By Jesse Wood
Republican Congressman Cass Ballenger passed away today at the age of 88.
A World War II veteran, Ballenger represented the 10th congressional district in North Carolina from 1986 to 2005. He also served in the N.C. Senate from 1976 to 1986 and in the N.C. House from 1974 to 1976. Prior to that, he served as a commissioner in Catawba County.
Before redistricting occurred, Ballenger represented Avery County among other counties in Western North Carolina throughout his years in office. Among his notable legislative efforts, Ballenger authored a bill to designate Wilson Creek as a National Wild and Scenic River and secured funding for U.S. 321 in between Hickory and Gastonia.
He even took some heat from fellow Republicans for inviting former Venezuelan President Hugo Chavez to Hickory in 2001. Ballenger served on the International Relations Committee, and he and his wife, Donna, performed plenty of humanitarian work in Latin and South America.
According to the Hickory Record, Ballenger met Chavez during a trip to South America.
“When the two ‘hit it off,’ he pressed Chavez to move more toward the political center. Venezuela’s economy was in tatters, and Ballenger knew an economic partnership – based largely on Venezuelan oil – could benefit both nations.
But Chavez stayed at the far left, and his idolization of Fidel Castro was no secret.
“I got kind of teed off about one of the statements he made about Fidel Castro saying how great he was, “ Ballenger said. “So I wrote him a letter saying, ‘You keep talking about the great society of Fidel Castro … I told him … If you want to see the free enterprise and entrepreneurism, why don’t you come to Hickory, North Carolina?” Ballenger said in 2001.
Read more about Chavez’ visit with Ballenger just down the mountain on the Hickory Record’s website.
Ballenger was born in Hickory in 1926. He was founder of Plastic Packaging Inc., a manufacturing company based in Hickory and Forest City.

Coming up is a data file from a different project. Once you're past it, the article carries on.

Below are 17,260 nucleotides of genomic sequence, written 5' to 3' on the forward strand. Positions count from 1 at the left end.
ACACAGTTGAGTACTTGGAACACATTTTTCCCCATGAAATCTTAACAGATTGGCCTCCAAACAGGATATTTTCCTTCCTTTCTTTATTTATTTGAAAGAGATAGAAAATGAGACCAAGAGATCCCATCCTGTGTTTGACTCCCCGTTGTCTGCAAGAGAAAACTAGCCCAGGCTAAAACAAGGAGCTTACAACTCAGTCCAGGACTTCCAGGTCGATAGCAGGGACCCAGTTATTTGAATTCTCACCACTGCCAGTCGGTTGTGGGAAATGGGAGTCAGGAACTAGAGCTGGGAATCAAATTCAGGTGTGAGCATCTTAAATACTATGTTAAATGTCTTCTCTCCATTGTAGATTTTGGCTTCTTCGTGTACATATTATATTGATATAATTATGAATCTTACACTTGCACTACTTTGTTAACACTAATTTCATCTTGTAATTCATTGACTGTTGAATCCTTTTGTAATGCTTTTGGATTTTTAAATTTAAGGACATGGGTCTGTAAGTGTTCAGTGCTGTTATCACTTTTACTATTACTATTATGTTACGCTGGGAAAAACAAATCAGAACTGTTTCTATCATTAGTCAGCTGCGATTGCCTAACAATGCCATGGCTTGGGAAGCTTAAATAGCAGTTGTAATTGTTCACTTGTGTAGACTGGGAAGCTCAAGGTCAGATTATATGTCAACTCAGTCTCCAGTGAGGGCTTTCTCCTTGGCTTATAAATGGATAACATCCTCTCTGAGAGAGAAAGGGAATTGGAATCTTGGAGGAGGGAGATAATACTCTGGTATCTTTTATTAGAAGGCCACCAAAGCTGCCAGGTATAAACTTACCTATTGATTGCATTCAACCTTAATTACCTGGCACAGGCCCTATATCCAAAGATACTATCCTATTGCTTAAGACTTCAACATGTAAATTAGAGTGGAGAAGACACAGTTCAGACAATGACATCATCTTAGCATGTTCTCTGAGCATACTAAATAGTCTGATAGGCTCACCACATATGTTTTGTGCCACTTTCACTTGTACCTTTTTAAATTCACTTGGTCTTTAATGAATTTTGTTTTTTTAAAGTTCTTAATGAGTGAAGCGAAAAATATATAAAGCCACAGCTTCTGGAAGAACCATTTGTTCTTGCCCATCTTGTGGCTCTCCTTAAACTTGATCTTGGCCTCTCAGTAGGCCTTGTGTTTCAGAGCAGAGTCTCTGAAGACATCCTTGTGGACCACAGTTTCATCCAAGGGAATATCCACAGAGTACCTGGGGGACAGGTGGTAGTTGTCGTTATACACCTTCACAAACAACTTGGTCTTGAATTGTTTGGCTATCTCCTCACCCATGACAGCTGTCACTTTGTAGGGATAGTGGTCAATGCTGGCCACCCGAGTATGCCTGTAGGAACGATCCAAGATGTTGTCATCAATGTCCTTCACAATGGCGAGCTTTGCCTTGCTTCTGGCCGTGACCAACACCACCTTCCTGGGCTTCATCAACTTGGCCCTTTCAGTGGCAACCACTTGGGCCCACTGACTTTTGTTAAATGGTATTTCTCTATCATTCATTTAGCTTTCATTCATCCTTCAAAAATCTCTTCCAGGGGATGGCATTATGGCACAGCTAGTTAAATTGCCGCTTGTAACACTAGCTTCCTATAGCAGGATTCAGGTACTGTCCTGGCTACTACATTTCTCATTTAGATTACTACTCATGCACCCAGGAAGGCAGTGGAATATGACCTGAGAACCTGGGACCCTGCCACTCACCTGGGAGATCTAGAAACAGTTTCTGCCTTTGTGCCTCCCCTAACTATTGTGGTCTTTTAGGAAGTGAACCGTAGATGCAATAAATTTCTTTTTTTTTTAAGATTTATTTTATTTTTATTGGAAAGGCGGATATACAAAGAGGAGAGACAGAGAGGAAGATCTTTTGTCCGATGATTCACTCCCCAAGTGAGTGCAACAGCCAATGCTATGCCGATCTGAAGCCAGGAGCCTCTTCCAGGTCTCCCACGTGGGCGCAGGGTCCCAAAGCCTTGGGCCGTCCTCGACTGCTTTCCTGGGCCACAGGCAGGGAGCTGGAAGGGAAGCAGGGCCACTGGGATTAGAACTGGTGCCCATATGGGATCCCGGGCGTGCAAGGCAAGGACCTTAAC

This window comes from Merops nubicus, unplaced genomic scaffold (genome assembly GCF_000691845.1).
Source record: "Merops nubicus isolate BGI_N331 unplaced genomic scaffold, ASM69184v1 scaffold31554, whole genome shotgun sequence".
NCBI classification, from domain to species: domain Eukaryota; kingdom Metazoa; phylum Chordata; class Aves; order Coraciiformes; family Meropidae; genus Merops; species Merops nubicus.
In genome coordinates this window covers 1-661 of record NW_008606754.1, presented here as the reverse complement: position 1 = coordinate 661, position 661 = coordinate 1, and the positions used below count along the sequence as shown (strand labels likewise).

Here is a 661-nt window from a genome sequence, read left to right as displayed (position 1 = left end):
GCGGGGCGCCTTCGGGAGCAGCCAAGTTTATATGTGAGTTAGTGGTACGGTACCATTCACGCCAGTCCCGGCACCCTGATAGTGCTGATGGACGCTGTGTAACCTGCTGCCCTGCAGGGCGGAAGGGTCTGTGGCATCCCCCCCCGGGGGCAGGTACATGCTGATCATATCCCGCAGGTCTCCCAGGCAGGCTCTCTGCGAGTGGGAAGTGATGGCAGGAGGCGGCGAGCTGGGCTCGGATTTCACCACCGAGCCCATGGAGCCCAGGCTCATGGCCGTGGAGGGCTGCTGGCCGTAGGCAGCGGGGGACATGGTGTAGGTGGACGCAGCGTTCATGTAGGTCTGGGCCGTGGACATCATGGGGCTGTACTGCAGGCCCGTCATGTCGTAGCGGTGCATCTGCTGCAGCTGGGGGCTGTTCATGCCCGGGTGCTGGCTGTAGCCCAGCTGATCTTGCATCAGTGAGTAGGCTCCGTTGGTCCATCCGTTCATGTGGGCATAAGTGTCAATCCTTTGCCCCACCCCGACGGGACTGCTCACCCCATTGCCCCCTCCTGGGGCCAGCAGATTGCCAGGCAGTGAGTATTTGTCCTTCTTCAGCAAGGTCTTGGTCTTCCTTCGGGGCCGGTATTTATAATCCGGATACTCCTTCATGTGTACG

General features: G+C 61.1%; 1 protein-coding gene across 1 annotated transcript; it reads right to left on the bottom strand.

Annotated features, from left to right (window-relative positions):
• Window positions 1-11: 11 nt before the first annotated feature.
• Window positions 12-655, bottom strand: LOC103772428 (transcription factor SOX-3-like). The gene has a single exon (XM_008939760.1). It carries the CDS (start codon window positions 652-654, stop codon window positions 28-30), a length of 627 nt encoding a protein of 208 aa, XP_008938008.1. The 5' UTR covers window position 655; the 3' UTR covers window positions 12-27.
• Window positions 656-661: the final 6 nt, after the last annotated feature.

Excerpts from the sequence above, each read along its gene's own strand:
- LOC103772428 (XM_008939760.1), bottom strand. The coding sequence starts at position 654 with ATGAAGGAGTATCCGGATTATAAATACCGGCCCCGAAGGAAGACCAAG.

Statement from U.S. Sen. Thom Tillis:
U.S. Senator Thom Tillis released a statement on Ballenger’s passing on Wednesday afternoon.
“I am saddened by the news of Congressman Cass Ballenger’s passing. Congressman Ballenger represented North Carolina’s foothills with distinction and was a leader in efforts to control the growing size and scope of the federal government and limit its day-to-day burden on hardworking families and small businesses. Susan and I extend our condolences to Cass’ family and to the many friends he made during his decades of service to the state of North Carolina.”
Statement from Gov. Pat McCrory:
“Congressman Ballenger was a dedicated public servant who spoke his mind and listened and respected the thoughts of everyone, regardless of their view,” Governor McCrory said. “While a Member of the General Assembly, Cass Ballenger authored landmark legislation with local and statewide impact. He truly loved serving the people of his county, state and nation. His passion to serve is an example to all of us and his presence will be greatly missed. Ann and I will keep his family and friends in our prayers.”
NCGOP Statement On The Passing of The Honorable Cass Ballenger
The Honorable T. Cass Ballenger, former U.S. Congressman for North Carolina’s 10th Congressional District, has passed away.
Ballenger, a Hickory native, served the citizens of North Carolina’s for nearly four decades as a Catawba County Commissioner, member of the North Carolina State House, State Senate and in the United States House of Representatives. In 38 years of public office he never lost an election.